What Is It About?
When do you call time of death on a marriage?
Oliver Park is a young recovering drug addict. His older husband, Nathan, is a prominent trauma surgeon. And yet somehow they have managed to create a perfect illusion of marriage. And illusion that’s beginning to crack when Nathan suspects Oliver of cheating.
Oliver knows that Nathan’s ever watchful eye is always following him. He knows that he shouldn’t be going to places like Haus. He knows he shouldn’t be going into a private room with a strange man. But things go wrong quickly in Haus, and Oliver barely makes it out with his life.
Faced with bruises on his neck and a stalker on his tail, Oliver watches as the secrets begin to pile between him and Nathan. And as he struggles to keep it together, a ghost from his past enters his life. Just who can he trust and how long can he go weaving his lies?
Let’s Talk About It:
Not going to lie, I put this book off for two years. Every targeted ad on my socials since June 2021, every book listicle emailed my way, every suggested book GoodReads and The Story Graph, every library app and Audible suggestion and Kindle screen lock advertisement have all told me how much I would enjoy Bath Haus. I did not believe them. I didn’t want to get American Beauty-ed again. However, the book promotion kept appearing on all-thing-Meta so I gave in. But I didn’t buy it, and I’m a little proud of myself for that. Instead, I borrowed the audiobook from Libby (though I’m highly considering buying a physical or Kindle copy for a reread).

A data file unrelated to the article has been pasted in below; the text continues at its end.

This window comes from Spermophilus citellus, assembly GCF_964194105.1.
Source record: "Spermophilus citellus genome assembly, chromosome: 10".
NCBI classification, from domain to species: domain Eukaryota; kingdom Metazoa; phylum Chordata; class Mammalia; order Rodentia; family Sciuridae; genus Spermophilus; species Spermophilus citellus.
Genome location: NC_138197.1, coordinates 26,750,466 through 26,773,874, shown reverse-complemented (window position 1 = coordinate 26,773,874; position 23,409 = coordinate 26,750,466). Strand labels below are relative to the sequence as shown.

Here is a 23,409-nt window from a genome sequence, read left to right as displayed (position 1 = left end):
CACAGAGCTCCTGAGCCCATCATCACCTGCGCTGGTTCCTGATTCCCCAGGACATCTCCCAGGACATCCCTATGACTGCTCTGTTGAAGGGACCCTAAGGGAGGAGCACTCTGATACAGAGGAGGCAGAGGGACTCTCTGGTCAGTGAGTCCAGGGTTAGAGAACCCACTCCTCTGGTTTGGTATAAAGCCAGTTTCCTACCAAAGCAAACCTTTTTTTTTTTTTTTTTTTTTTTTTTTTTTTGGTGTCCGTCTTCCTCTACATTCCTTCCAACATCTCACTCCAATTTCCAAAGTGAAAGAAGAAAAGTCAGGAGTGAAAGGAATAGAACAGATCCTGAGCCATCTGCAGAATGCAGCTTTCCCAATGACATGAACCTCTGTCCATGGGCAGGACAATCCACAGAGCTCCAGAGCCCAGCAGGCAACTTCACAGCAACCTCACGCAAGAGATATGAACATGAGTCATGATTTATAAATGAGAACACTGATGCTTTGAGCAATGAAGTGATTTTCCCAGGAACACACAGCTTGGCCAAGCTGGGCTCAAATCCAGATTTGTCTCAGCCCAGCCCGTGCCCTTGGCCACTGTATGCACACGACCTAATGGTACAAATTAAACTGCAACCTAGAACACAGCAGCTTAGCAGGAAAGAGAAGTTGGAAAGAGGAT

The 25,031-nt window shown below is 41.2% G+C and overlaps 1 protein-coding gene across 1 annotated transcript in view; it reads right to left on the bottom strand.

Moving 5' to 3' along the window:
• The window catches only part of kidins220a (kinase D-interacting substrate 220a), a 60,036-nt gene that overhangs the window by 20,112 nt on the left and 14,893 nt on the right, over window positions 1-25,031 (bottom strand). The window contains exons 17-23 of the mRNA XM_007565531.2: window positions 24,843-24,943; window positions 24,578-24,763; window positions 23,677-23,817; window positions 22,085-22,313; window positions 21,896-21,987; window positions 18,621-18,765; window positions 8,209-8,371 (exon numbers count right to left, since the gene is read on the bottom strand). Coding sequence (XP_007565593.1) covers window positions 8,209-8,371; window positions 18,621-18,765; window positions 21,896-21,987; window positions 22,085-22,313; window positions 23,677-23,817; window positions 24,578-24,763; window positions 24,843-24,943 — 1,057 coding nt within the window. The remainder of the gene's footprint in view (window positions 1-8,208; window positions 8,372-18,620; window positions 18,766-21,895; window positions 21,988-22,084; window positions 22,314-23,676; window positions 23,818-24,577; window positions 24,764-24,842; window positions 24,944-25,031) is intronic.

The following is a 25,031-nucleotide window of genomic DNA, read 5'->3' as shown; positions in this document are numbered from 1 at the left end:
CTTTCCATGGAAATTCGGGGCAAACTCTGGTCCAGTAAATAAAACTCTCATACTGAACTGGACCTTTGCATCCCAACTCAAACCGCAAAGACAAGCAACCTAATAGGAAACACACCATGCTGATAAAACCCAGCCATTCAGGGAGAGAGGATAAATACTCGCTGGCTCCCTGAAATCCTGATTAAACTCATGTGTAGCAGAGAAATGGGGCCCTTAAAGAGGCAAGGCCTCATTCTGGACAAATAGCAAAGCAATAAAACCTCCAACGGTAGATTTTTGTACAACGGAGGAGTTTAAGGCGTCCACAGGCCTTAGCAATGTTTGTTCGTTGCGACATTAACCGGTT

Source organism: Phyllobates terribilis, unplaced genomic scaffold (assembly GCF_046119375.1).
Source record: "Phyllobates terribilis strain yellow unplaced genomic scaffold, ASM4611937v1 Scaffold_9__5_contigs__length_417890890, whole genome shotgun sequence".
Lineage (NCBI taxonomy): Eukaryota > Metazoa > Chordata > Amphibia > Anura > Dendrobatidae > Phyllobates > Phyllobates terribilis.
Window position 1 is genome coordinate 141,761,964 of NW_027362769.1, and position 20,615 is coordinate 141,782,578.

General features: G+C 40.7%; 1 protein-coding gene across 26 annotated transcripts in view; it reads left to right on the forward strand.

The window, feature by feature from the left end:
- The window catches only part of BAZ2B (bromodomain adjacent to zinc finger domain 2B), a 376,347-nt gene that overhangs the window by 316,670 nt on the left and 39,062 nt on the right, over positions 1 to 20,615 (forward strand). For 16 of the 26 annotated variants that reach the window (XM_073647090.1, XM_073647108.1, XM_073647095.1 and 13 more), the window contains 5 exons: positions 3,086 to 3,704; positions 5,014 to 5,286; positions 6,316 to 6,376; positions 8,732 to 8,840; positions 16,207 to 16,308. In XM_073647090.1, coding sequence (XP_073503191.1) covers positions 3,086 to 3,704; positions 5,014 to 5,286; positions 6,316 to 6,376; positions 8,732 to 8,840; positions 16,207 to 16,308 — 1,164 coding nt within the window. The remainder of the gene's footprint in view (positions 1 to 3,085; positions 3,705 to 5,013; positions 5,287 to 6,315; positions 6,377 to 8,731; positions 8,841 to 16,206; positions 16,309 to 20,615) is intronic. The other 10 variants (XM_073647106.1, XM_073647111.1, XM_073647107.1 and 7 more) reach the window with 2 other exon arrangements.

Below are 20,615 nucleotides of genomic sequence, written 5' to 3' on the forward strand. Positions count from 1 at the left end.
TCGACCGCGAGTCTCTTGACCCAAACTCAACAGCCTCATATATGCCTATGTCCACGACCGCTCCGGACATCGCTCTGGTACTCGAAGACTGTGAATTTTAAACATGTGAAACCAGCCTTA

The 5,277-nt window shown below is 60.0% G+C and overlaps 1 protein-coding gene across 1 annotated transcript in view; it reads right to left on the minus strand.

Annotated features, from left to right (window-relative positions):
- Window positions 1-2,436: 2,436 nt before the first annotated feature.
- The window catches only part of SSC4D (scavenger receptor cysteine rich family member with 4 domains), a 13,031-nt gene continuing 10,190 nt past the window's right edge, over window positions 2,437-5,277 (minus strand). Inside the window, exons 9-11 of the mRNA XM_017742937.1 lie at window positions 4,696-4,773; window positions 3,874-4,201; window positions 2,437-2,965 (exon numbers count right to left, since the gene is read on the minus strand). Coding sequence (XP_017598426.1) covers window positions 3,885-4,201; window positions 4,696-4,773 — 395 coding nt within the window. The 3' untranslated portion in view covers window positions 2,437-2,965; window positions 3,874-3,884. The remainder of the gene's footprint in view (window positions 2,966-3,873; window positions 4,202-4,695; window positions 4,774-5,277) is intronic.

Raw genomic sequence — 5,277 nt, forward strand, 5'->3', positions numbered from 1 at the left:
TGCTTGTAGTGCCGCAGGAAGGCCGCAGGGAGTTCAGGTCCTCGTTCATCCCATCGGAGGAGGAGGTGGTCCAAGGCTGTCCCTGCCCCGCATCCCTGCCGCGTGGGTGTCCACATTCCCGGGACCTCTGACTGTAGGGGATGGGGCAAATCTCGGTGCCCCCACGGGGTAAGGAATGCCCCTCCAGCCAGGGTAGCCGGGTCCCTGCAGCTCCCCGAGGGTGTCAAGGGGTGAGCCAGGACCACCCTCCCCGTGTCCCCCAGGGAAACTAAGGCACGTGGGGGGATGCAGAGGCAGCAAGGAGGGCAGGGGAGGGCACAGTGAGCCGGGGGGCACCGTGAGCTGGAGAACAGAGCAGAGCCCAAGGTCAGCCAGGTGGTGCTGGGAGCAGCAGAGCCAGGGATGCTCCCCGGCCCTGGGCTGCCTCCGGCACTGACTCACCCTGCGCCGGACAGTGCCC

But oh my gosh – this book! This. Fucking. Book. Never have I been this close to the edge of my seat, holding my breath, trying to figure out the twist even though said twist should have been as obvious as the wrinkles on the back of my hand.
This book is the queer Fatal Attraction. It takes through both narrators’ perspective, tenses up the situations they find themselves in, all while trying to figure out the stalker’s motives for latching on to Oliver.
P. J. Vernon depicts the toxic dynamic in Oliver and Nathan’s relationship in such a fantastic way there were moments when I wanted to shake Oliver and try to talk some sense into him. How his self-sabotage habits blinded him to the fact that his “good thing” may not be as good as he thought, trading one abusive boyfriend for another. And Nathan’s narrative screamed red-flags. The moment it seemed that I was supposed to be on his side about Oliver’s infidelity, I knew something was amiss. And the more I learned about his part in Oliver’s struggle, the more I understood that Oliver, flawed as he was, did not deserve the manipulation or Nathan’s controlling habits.
And let’s not forget the amazing performances by narrators Michael Crouch and Daniel Henning, who brought to life the characters in a remarkable way that I just may never be able to hear Henning’s without seething, “Nathan.”
I do highly recommend this book if you’re looking for a fast-paced, claustrophobic thriller with characters whose arcs are unexpected yet not surprising in the end. Not to mention a nice cast of supporting characters you’ll either grow to love or hate, depending on the character. This has to be the best book I’ve read this year thus far. Until next time, keep on huntin’.